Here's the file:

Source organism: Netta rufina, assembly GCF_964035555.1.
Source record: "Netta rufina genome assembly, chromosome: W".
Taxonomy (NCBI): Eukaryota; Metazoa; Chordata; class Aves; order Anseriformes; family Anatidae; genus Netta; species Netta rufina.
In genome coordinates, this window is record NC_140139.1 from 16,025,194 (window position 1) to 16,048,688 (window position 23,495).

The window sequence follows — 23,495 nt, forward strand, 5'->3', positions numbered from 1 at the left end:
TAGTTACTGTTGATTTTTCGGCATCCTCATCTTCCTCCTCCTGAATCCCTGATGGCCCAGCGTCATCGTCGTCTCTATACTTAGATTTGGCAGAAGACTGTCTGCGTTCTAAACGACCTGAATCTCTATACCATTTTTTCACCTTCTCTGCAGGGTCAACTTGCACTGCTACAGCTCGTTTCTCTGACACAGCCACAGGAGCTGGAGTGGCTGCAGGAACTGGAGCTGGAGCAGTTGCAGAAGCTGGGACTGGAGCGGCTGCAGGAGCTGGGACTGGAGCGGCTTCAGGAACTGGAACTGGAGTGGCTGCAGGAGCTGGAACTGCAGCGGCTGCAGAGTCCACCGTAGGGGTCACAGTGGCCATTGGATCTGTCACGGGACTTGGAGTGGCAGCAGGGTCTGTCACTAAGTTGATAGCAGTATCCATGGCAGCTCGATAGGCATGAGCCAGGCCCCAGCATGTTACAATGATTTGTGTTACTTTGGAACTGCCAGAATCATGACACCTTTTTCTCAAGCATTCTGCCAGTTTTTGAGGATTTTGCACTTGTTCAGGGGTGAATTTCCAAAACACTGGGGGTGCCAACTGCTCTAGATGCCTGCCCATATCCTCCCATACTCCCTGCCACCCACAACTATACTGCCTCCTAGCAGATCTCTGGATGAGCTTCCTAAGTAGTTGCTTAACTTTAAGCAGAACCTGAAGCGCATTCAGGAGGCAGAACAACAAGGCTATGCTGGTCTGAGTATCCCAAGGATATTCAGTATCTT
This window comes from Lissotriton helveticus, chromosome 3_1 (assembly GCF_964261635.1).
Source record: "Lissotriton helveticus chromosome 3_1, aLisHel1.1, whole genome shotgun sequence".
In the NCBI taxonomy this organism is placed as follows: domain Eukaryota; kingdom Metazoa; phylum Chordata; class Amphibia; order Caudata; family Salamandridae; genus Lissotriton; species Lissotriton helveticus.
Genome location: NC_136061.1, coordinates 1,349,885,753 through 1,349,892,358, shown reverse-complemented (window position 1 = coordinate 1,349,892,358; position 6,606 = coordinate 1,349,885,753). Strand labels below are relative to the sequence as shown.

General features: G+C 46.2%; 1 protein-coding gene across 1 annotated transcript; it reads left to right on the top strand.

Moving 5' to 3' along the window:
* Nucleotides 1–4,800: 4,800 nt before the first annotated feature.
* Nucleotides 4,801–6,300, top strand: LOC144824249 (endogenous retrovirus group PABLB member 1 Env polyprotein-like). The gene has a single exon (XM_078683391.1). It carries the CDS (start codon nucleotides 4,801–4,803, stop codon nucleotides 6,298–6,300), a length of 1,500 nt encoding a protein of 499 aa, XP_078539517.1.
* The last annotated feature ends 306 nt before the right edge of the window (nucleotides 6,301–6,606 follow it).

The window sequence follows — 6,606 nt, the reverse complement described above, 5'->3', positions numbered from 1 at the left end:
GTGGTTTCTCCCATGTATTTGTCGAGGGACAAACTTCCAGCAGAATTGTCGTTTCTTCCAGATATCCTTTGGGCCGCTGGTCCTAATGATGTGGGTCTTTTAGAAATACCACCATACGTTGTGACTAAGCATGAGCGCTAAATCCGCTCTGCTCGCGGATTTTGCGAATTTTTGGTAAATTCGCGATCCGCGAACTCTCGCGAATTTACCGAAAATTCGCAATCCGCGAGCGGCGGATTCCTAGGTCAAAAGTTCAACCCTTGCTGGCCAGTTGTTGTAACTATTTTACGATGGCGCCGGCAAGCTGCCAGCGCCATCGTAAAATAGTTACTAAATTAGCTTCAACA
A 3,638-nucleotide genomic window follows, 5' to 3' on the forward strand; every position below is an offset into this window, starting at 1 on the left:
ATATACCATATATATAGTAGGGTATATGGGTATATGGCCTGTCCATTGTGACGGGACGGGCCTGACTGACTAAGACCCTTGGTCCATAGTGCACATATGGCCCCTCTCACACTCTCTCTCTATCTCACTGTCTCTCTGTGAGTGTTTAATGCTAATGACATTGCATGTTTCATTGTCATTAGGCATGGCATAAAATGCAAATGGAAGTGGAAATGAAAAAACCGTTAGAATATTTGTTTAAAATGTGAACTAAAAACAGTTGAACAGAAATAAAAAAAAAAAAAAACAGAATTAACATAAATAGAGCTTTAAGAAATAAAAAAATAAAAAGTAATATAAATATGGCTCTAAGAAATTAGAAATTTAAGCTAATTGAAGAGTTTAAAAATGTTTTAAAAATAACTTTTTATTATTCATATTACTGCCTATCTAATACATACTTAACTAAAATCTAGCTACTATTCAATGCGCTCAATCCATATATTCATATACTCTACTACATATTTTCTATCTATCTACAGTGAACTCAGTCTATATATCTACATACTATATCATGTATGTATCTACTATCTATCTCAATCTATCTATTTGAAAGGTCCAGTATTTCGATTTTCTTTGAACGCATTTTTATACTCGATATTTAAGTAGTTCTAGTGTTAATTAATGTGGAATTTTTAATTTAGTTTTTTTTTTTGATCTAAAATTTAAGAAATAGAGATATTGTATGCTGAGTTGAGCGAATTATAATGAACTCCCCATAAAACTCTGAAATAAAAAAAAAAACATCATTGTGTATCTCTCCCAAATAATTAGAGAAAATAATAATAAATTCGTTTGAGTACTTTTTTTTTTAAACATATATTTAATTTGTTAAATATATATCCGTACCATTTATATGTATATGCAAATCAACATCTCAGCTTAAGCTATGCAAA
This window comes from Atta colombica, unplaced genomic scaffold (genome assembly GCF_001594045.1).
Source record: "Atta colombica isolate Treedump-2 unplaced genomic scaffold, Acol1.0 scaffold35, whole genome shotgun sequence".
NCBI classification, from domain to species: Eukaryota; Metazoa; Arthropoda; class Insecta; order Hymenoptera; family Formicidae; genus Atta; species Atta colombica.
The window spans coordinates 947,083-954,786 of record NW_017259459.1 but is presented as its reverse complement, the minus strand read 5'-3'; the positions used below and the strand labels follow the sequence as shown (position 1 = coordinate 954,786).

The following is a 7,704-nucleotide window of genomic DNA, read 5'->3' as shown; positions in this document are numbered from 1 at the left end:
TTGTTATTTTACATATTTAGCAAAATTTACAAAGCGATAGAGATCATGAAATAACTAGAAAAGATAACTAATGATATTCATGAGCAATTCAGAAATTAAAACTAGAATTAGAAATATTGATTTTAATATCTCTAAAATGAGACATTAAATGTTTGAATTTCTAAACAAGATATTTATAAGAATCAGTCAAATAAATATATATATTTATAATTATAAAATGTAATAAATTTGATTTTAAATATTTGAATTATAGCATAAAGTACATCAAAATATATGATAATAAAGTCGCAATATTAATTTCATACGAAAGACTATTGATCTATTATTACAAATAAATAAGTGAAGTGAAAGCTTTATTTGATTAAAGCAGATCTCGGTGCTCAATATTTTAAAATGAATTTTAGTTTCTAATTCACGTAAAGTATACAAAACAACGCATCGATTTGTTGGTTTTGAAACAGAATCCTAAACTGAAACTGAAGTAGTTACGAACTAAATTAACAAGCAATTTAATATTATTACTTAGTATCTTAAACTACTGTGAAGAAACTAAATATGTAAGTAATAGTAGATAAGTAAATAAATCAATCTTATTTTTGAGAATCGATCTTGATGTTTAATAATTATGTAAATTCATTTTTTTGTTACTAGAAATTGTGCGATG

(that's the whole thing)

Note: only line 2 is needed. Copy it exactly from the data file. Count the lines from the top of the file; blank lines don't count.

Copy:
Source record: "Netta rufina genome assembly, chromosome: W".